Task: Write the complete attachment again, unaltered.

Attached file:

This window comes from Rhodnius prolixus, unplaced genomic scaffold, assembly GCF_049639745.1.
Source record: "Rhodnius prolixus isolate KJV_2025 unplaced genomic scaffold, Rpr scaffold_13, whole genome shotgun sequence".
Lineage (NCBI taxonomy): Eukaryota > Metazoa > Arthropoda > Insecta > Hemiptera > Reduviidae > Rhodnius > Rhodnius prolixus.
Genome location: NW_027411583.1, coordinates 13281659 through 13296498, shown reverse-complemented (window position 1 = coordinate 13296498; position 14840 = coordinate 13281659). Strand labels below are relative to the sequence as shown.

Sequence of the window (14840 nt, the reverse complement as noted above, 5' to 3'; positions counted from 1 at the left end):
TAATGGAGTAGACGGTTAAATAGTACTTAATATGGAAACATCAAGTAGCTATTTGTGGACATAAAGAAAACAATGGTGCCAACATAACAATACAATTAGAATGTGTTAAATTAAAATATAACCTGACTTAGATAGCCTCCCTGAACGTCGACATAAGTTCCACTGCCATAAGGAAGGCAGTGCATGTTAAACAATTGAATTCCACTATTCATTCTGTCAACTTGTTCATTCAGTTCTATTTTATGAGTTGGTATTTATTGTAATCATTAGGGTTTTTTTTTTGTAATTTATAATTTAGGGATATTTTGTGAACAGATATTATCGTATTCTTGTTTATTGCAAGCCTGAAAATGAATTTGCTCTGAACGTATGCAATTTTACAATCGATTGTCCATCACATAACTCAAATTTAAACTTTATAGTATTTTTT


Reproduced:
This window comes from Rhodnius prolixus, unplaced genomic scaffold, assembly GCF_049639745.1.
Source record: "Rhodnius prolixus isolate KJV_2025 unplaced genomic scaffold, Rpr scaffold_13, whole genome shotgun sequence".
Lineage (NCBI taxonomy): Eukaryota > Metazoa > Arthropoda > Insecta > Hemiptera > Reduviidae > Rhodnius > Rhodnius prolixus.
Genome location: NW_027411583.1, coordinates 13281659 through 13296498, shown reverse-complemented (window position 1 = coordinate 13296498; position 14840 = coordinate 13281659). Strand labels below are relative to the sequence as shown.

Sequence of the window (14840 nt, the reverse complement as noted above, 5' to 3'; positions counted from 1 at the left end):
TAATGGAGTAGACGGTTAAATAGTACTTAATATGGAAACATCAAGTAGCTATTTGTGGACATAAAGAAAACAATGGTGCCAACATAACAATACAATTAGAATGTGTTAAATTAAAATATAACCTGACTTAGATAGCCTCCCTGAACGTCGACATAAGTTCCACTGCCATAAGGAAGGCAGTGCATGTTAAACAATTGAATTCCACTATTCATTCTGTCAACTTGTTCATTCAGTTCTATTTTATGAGTTGGTATTTATTGTAATCATTAGGGTTTTTTTTTTGTAATTTATAATTTAGGGATATTTTGTGAACAGATATTATCGTATTCTTGTTTATTGCAAGCCTGAAAATGAATTTGCTCTGAACGTATGCAATTTTACAATCGATTGTCCATCACATAACTCAAATTTAAACTTTATAGTATTTTTT